French president Emmanuel Macron (left) speaks to Lebanon's Prime Minister Najib Mikati during a meeting at the COP26 UN Climate Change Conference in Glasgow, Scotland, on November 1, 2021. Mikati also met US Secretary of State Antony Blinken on the sidelines of the UN climate summit. Image Credit: AFP

Dubai: Lebanese Prime Minister Najib Mikati said on Thursday he had agreed with President Michel Aoun on a “roadmap” to solve a diplomatic row with Saudi Arabia, according to a Lebanese presidency post on Twitter.

He did not give details.

Lebanon is facing its worst rift yet with Gulf Arab states, spurred by comments about the Saudi-led intervention in Yemen made by Lebanese Information Minister George Kurdahi before his official appointment.

Saudi Arabia and some Gulf Arab allies reacted angrily to the remarks.

Riyadh expelled Lebanon’s ambassador, banned all imports from Lebanon and recalled its envoy for consultations.

Lebanon is suffering a financial and economic meltdown which the World Bank has labelled as one of the deepest depressions of modern history.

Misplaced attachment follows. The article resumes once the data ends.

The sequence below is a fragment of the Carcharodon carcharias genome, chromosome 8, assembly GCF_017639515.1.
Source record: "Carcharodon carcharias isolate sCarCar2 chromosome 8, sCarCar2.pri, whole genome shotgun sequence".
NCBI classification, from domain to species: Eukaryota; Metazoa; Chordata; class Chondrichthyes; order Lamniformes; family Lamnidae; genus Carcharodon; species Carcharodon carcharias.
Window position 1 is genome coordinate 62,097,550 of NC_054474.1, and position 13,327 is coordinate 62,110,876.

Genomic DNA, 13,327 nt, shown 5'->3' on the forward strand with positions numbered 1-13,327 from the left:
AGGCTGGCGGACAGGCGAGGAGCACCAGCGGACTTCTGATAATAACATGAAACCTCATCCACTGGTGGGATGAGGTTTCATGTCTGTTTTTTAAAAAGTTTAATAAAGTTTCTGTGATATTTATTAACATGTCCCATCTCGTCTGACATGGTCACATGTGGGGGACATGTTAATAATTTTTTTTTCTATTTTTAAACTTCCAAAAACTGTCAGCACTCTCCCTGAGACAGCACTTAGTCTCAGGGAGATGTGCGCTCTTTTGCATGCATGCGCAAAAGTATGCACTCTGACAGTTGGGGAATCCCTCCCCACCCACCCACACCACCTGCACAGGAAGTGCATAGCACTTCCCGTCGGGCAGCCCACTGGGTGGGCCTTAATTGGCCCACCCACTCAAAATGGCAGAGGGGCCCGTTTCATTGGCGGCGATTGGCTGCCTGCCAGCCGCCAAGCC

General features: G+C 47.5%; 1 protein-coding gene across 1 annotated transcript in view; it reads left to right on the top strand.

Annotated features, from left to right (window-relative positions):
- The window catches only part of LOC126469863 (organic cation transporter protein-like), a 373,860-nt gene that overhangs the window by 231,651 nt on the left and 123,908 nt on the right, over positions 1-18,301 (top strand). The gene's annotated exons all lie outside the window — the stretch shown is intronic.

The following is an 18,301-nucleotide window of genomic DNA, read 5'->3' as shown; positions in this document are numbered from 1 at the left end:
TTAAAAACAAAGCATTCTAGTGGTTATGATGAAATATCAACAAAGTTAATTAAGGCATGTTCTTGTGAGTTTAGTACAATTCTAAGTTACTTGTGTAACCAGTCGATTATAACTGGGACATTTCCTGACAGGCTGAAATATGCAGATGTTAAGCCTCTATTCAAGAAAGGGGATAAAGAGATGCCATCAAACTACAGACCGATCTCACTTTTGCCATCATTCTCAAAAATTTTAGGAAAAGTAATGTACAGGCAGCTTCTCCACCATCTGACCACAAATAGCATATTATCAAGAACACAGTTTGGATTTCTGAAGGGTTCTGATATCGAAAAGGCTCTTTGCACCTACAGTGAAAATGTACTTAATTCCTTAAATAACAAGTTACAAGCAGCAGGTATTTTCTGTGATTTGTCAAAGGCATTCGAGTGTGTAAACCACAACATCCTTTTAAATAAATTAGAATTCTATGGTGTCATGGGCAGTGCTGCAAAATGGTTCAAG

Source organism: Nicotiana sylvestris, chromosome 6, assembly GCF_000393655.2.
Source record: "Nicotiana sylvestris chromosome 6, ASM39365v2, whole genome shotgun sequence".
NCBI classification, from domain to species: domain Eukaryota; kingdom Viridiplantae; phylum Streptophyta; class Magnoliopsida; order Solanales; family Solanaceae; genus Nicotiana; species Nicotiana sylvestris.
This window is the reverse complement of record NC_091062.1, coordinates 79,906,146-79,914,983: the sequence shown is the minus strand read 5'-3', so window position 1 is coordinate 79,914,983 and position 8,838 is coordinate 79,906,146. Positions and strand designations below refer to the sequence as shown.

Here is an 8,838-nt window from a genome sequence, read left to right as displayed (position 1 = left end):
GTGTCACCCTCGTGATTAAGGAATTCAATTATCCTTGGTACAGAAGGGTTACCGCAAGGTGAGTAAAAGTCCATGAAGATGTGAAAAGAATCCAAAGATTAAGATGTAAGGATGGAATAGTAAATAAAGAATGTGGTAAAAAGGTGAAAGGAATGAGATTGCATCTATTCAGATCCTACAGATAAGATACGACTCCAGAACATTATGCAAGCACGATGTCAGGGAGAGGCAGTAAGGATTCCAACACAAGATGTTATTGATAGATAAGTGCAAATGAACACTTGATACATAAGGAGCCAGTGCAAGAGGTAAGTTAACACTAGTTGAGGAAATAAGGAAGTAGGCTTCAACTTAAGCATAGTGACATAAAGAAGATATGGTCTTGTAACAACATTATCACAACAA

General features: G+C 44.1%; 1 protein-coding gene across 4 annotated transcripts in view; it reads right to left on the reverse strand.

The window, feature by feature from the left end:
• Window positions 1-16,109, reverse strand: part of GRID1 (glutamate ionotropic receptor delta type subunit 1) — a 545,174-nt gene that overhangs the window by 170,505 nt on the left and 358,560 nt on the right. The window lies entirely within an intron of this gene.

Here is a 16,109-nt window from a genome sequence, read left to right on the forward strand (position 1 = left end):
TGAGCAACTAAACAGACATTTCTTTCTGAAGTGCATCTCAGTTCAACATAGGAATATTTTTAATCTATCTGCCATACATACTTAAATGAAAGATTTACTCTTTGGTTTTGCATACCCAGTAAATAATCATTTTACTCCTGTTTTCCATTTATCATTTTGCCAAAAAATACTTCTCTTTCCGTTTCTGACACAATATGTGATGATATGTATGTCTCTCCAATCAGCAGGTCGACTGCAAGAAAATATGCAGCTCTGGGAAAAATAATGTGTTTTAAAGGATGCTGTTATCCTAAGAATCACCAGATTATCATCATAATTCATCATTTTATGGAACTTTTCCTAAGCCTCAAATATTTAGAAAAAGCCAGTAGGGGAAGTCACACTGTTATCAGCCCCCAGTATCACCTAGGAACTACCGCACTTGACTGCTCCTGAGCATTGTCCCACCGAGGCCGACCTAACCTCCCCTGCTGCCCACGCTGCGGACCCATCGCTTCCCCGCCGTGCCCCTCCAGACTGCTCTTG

On Wednesday, the United States called on Gulf countries to restore relations with Lebanon, saying the struggling nation needed international support.

“Our position is that diplomatic channels should remain open if we are to seek to improve the humanitarian conditions of the Lebanese people,” State Department spokesman Ned Price told reporters.

The statement comes a day after US Secretary of State Antony Blinken met with Lebanese Prime Minister Najib Mikati on the sidelines of the UN climate summit in Glasgow.

Blinken said the United States would provide support to Lebanon as it seeks to exit a historic economic crisis and as Mikati struggles to bring political stability after a power vacuum of more than one year.

The UAE, Kuwait and Bahrain recalled its diplomats from Beirut in solidarity with Riyadh.

Price said the United States did not have a position on whether Kurdahi should stay in his position but voiced understanding for Saudi concerns.

“The notion that the [Al] Houthis have been anything but a destabilizing force and a force that has inflicted additional hardship on the people of Yemen, that is not an idea that we recognize,” Price said.